To this point, Ryan Preece’s career in NASCAR’s top-three series has been an adventure, one that has seen the Berlin, Connecticut-native jumping between backmarker teams in the NASCAR Cup Series, to running with Joe Gibbs Racing in the NASCAR Xfinity Series, all because he elected to take a chance on himself in 2017.
A NASCAR Whelen Modified Tour standout, Preece competed first for Tommy Baldwin Racing in the Xfinity Series in 2013, before jumping to Cup after only three starts in 2015. The following year, it was a full-season of Xfinity for Preece at JD Motorsports, before taking a chance on himself and running four races for Joe Gibbs Racing in 2017. Impressive results grew his schedule by a factor of four for the following season, before getting noticed and promoted to the Cup Series with JTG Daugherty Racing, where he has driven in the three seasons since.
With JTG Daugherty Racing announcing the organization would be scaling back down to one entry in 2022, Preece is left on the outside looking in, to which the 30-year-old says is his to look for the next opportunity to go out and win races, like he knows he can.
— SiriusXM NASCAR Radio (Ch. 90) (@SiriusXMNASCAR) September 2, 2021
“I don’t just race the [NASCAR] Cup Series,” Preece told Claire B Lang on SiriusXM NASCAR Radio. “Anybody that knows me, knows that I’m working effortlessly, constantly, no matter what it is, racing Modifieds. I’m currently going to be building a Super Late Model to go run the Snowball [Derby] and, I want to be a racer, I want to be one of the best racers.”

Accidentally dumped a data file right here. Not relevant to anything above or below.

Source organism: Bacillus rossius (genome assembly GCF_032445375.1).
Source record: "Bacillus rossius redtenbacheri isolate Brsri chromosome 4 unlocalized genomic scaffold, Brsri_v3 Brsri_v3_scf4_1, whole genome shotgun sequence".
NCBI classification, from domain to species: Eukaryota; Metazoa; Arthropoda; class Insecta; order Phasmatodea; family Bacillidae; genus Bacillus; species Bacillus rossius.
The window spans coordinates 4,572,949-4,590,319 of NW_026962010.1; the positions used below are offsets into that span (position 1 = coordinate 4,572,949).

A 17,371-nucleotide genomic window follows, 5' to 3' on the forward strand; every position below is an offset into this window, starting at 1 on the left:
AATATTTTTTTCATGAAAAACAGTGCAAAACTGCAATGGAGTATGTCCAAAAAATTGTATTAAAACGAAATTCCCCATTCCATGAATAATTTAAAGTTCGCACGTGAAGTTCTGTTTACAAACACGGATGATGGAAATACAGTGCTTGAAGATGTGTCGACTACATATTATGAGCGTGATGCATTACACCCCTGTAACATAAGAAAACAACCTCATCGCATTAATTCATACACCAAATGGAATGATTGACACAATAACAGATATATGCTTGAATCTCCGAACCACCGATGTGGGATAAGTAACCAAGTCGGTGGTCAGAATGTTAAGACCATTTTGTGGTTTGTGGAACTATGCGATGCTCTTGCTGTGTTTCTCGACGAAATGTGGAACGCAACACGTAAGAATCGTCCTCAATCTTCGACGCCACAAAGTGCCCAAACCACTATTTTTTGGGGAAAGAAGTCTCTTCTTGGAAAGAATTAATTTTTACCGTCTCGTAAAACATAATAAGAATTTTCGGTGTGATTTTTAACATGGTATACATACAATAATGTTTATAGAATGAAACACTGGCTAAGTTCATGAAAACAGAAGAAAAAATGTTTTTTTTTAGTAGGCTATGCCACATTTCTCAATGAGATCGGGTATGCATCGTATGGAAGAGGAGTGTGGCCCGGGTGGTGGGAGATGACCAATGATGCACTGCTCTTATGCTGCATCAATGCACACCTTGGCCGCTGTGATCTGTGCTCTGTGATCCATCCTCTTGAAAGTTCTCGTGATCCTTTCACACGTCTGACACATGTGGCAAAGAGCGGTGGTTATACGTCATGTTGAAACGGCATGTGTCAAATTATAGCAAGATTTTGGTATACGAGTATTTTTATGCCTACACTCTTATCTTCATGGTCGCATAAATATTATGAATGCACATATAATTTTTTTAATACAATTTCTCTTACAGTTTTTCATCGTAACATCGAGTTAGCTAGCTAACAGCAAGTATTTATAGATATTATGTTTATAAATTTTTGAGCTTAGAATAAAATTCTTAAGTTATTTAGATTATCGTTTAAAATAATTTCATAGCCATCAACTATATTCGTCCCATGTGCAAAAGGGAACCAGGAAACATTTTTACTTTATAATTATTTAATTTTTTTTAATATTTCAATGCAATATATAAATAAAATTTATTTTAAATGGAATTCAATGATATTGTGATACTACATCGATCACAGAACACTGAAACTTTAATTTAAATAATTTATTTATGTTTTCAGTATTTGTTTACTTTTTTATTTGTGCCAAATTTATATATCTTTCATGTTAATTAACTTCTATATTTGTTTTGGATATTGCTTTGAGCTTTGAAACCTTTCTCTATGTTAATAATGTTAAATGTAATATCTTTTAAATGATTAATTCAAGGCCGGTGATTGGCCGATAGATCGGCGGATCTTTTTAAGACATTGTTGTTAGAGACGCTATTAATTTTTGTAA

For Preece, the 2021 NASCAR Cup Series season has had its ups and downs, collecting a single top-five finish in the series’ most recent event at Daytona International Speedway, as well as four top-10 finishes, which is not only a single-season high, but is double the amount of top-10 finishes that teammate Ricky Stenhouse Jr has earned this season.
On a more positive note, Preece was able to turn a two-race deal with David Gilliland Racing into a trip to victory lane at Nashville Superspeedway this Summer, while also collecting a top-10 finish in the No. 17 Ford F-150 at Pocono Raceway in his first starts in the NASCAR Camping World Truck Series.
“So, as far as offers right now, there’s nothing, no not really,” Preece continued. “I’m just waiting for that next opportunity to go out and win races, and it’s not me just talking about it, I’ve proved it over and over again, so hopefully that moment comes sooner than later.”
In terms of potential landing spots for Preece, the culture of the NASCAR Cup Series, and even the NASCAR Xfinity Series and NASCAR Camping World Truck Series, makes it difficult for a driver without an adequate amount of funding to secure a ride that is capable of winning week after week.
While Preece was able to do it in his two-season tenure at Joe Gibbs Racing, and even his three seasons at JTG-Daugherty Racing, a competitive silly season market in which drivers bring financial support, could make it difficult for Preece to settle into a spot somewhere in NASCAR’s top-three series.